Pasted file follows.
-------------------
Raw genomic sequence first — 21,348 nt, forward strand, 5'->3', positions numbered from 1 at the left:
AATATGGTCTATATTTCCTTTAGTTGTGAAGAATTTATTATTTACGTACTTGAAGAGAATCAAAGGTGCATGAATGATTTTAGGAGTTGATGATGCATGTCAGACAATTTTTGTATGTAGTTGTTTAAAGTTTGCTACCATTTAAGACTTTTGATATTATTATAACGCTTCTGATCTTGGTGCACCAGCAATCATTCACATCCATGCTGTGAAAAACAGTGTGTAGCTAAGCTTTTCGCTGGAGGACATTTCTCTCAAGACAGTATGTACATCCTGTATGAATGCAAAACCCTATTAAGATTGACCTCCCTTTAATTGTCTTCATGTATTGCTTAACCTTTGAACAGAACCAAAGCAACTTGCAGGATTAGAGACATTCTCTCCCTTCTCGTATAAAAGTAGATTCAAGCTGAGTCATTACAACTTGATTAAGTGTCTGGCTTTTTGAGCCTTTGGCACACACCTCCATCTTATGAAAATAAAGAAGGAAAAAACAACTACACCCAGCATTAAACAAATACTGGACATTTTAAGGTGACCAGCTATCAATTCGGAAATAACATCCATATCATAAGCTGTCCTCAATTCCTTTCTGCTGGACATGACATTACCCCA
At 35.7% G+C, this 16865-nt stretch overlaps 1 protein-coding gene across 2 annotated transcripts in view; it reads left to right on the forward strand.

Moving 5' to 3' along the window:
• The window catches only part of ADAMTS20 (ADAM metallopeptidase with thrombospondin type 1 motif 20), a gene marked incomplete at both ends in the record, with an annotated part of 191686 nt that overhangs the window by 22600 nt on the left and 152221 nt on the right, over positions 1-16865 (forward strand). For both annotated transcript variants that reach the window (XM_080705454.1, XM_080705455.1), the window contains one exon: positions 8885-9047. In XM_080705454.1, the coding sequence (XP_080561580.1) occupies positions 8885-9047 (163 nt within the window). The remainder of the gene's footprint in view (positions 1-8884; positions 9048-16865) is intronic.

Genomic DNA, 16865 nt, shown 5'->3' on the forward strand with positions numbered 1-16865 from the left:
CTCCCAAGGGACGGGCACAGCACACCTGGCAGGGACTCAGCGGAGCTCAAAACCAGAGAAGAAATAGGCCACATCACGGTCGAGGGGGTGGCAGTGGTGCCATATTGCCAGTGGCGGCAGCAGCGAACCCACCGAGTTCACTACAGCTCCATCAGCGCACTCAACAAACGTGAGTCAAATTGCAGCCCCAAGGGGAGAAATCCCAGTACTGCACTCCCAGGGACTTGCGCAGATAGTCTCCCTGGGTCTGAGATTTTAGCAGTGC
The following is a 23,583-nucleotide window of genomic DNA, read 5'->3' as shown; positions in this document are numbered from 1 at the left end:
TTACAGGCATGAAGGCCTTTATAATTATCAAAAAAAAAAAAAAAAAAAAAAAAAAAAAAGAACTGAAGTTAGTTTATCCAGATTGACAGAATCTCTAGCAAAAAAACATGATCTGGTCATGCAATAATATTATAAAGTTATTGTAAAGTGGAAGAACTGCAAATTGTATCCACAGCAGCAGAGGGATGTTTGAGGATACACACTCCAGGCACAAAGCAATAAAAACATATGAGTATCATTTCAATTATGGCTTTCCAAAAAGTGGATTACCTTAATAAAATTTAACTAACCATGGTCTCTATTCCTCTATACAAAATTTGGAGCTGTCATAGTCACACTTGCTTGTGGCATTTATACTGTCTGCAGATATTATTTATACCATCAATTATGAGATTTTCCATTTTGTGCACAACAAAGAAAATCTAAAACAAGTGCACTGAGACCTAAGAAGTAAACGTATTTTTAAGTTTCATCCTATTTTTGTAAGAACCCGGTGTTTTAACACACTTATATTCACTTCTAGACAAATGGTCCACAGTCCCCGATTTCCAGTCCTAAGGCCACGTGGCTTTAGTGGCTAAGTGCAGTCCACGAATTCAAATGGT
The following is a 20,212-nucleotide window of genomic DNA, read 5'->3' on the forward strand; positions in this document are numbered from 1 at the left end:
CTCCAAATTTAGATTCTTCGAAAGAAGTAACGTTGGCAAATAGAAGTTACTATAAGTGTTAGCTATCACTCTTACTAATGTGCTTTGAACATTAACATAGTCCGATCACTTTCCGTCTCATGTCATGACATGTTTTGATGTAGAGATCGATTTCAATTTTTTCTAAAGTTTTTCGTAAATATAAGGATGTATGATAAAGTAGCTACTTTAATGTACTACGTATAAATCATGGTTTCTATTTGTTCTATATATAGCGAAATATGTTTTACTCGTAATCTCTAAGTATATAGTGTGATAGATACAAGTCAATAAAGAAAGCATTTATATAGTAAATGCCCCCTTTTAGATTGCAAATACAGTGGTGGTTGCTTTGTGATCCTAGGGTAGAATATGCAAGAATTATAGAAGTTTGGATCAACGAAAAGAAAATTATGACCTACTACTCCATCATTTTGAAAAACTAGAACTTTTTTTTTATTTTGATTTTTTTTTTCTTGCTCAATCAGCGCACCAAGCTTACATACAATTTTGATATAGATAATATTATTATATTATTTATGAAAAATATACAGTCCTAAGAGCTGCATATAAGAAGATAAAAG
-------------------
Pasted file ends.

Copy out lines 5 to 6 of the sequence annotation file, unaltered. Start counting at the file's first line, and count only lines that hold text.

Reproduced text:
• The window catches only part of ADAMTS20 (ADAM metallopeptidase with thrombospondin type 1 motif 20), a gene marked incomplete at both ends in the record, with an annotated part of 191686 nt that overhangs the window by 22600 nt on the left and 152221 nt on the right, over positions 1-16865 (forward strand). For both annotated transcript variants that reach the window (XM_080705454.1, XM_080705455.1), the window contains one exon: positions 8885-9047. In XM_080705454.1, the coding sequence (XP_080561580.1) occupies positions 8885-9047 (163 nt within the window). The remainder of the gene's footprint in view (positions 1-8884; positions 9048-16865) is intronic.

Genomic DNA, 16865 nt, shown 5'->3' on the forward strand with positions numbered 1-16865 from the left: